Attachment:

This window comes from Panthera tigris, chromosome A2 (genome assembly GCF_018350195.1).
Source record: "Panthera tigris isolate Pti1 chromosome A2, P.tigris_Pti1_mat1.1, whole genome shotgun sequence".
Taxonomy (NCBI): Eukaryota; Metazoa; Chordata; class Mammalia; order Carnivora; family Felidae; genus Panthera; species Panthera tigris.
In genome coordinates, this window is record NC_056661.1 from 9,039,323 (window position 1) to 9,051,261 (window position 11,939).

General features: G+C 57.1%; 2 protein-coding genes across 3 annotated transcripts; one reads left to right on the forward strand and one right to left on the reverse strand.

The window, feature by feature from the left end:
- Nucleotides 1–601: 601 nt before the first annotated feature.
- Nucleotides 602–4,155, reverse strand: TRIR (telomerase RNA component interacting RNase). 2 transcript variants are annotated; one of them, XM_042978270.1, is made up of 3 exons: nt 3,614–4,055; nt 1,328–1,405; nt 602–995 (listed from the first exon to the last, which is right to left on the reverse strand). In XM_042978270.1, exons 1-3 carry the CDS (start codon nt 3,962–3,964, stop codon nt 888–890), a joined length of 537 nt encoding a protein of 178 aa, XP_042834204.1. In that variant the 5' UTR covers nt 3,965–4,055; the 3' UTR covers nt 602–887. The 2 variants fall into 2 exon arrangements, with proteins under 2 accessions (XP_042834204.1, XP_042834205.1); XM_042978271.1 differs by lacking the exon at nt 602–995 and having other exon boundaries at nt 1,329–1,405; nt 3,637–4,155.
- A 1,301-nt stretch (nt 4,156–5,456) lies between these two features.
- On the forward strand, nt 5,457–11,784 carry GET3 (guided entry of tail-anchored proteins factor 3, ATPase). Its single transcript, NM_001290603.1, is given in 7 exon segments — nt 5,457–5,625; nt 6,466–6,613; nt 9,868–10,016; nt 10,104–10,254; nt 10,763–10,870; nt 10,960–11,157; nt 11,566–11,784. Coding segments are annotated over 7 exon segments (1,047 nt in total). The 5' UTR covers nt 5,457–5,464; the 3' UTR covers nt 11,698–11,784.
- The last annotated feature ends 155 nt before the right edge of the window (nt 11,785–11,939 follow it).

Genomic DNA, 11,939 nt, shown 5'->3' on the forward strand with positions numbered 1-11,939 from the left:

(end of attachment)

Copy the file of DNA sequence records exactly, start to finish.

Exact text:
This window comes from Panthera tigris, chromosome A2 (genome assembly GCF_018350195.1).
Source record: "Panthera tigris isolate Pti1 chromosome A2, P.tigris_Pti1_mat1.1, whole genome shotgun sequence".
Taxonomy (NCBI): Eukaryota; Metazoa; Chordata; class Mammalia; order Carnivora; family Felidae; genus Panthera; species Panthera tigris.
In genome coordinates, this window is record NC_056661.1 from 9,039,323 (window position 1) to 9,051,261 (window position 11,939).

General features: G+C 57.1%; 2 protein-coding genes across 3 annotated transcripts; one reads left to right on the forward strand and one right to left on the reverse strand.

The window, feature by feature from the left end:
- Nucleotides 1–601: 601 nt before the first annotated feature.
- Nucleotides 602–4,155, reverse strand: TRIR (telomerase RNA component interacting RNase). 2 transcript variants are annotated; one of them, XM_042978270.1, is made up of 3 exons: nt 3,614–4,055; nt 1,328–1,405; nt 602–995 (listed from the first exon to the last, which is right to left on the reverse strand). In XM_042978270.1, exons 1-3 carry the CDS (start codon nt 3,962–3,964, stop codon nt 888–890), a joined length of 537 nt encoding a protein of 178 aa, XP_042834204.1. In that variant the 5' UTR covers nt 3,965–4,055; the 3' UTR covers nt 602–887. The 2 variants fall into 2 exon arrangements, with proteins under 2 accessions (XP_042834204.1, XP_042834205.1); XM_042978271.1 differs by lacking the exon at nt 602–995 and having other exon boundaries at nt 1,329–1,405; nt 3,637–4,155.
- A 1,301-nt stretch (nt 4,156–5,456) lies between these two features.
- On the forward strand, nt 5,457–11,784 carry GET3 (guided entry of tail-anchored proteins factor 3, ATPase). Its single transcript, NM_001290603.1, is given in 7 exon segments — nt 5,457–5,625; nt 6,466–6,613; nt 9,868–10,016; nt 10,104–10,254; nt 10,763–10,870; nt 10,960–11,157; nt 11,566–11,784. Coding segments are annotated over 7 exon segments (1,047 nt in total). The 5' UTR covers nt 5,457–5,464; the 3' UTR covers nt 11,698–11,784.
- The last annotated feature ends 155 nt before the right edge of the window (nt 11,785–11,939 follow it).

Genomic DNA, 11,939 nt, shown 5'->3' on the forward strand with positions numbered 1-11,939 from the left: